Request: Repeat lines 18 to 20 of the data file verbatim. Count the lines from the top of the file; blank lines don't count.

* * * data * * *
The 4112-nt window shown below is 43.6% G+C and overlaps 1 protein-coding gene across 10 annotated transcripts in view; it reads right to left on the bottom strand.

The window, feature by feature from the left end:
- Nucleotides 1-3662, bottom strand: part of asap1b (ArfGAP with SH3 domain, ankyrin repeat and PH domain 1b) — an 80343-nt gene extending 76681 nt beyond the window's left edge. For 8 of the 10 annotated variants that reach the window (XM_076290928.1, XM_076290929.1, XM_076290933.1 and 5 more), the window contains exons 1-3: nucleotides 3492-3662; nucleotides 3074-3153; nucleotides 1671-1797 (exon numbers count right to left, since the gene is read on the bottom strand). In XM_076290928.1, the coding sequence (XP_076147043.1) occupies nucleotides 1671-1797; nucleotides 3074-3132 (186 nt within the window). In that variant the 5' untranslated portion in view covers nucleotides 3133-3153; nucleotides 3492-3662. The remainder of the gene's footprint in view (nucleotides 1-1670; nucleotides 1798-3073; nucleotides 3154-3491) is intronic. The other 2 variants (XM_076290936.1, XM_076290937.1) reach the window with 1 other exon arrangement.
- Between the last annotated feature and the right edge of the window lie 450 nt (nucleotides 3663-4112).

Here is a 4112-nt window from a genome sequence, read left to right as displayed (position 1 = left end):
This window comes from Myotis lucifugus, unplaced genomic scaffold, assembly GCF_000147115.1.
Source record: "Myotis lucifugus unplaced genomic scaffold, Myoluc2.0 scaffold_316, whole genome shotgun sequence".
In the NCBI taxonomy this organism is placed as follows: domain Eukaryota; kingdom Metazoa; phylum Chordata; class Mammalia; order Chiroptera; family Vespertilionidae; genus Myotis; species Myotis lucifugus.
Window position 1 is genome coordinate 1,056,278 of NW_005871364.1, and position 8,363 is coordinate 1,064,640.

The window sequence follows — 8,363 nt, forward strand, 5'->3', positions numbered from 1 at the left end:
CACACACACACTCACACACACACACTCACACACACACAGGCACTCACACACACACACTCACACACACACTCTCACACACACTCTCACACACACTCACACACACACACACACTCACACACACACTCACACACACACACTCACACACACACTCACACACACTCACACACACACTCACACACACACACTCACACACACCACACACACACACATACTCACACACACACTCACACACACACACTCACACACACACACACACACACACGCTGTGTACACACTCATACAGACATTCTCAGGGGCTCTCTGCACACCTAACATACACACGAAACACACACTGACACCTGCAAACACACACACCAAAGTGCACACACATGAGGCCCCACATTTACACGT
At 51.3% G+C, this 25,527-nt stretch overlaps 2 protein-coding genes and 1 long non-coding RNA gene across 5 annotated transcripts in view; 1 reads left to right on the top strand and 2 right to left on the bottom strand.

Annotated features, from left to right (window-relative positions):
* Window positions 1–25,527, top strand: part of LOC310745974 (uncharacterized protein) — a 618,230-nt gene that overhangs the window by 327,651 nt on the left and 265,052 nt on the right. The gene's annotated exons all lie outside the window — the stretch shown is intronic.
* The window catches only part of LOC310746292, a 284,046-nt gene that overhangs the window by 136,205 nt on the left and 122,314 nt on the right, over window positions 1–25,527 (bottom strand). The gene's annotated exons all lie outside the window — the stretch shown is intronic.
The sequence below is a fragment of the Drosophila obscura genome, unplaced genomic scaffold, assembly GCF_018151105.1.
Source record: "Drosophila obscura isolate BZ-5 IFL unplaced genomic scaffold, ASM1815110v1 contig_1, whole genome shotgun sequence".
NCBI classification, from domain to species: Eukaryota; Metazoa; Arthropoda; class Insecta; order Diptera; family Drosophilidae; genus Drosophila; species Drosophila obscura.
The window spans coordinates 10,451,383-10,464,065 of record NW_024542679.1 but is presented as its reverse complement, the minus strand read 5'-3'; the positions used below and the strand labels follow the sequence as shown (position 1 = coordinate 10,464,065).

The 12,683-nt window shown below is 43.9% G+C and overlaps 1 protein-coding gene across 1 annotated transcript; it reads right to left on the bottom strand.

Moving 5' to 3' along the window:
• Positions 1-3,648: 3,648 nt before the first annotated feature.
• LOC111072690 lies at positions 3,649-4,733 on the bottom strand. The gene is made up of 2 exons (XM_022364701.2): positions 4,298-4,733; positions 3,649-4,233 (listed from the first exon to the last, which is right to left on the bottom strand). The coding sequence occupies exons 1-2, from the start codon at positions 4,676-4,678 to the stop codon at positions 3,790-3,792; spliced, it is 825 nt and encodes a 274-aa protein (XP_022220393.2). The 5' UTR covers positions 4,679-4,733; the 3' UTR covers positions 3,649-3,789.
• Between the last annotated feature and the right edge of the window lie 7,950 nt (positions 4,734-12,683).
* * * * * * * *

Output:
NCBI classification, from domain to species: Eukaryota; Metazoa; Arthropoda; class Insecta; order Diptera; family Drosophilidae; genus Drosophila; species Drosophila obscura.
The window spans coordinates 10,451,383-10,464,065 of record NW_024542679.1 but is presented as its reverse complement, the minus strand read 5'-3'; the positions used below and the strand labels follow the sequence as shown (position 1 = coordinate 10,464,065).

The 12,683-nt window shown below is 43.9% G+C and overlaps 1 protein-coding gene across 1 annotated transcript; it reads right to left on the bottom strand.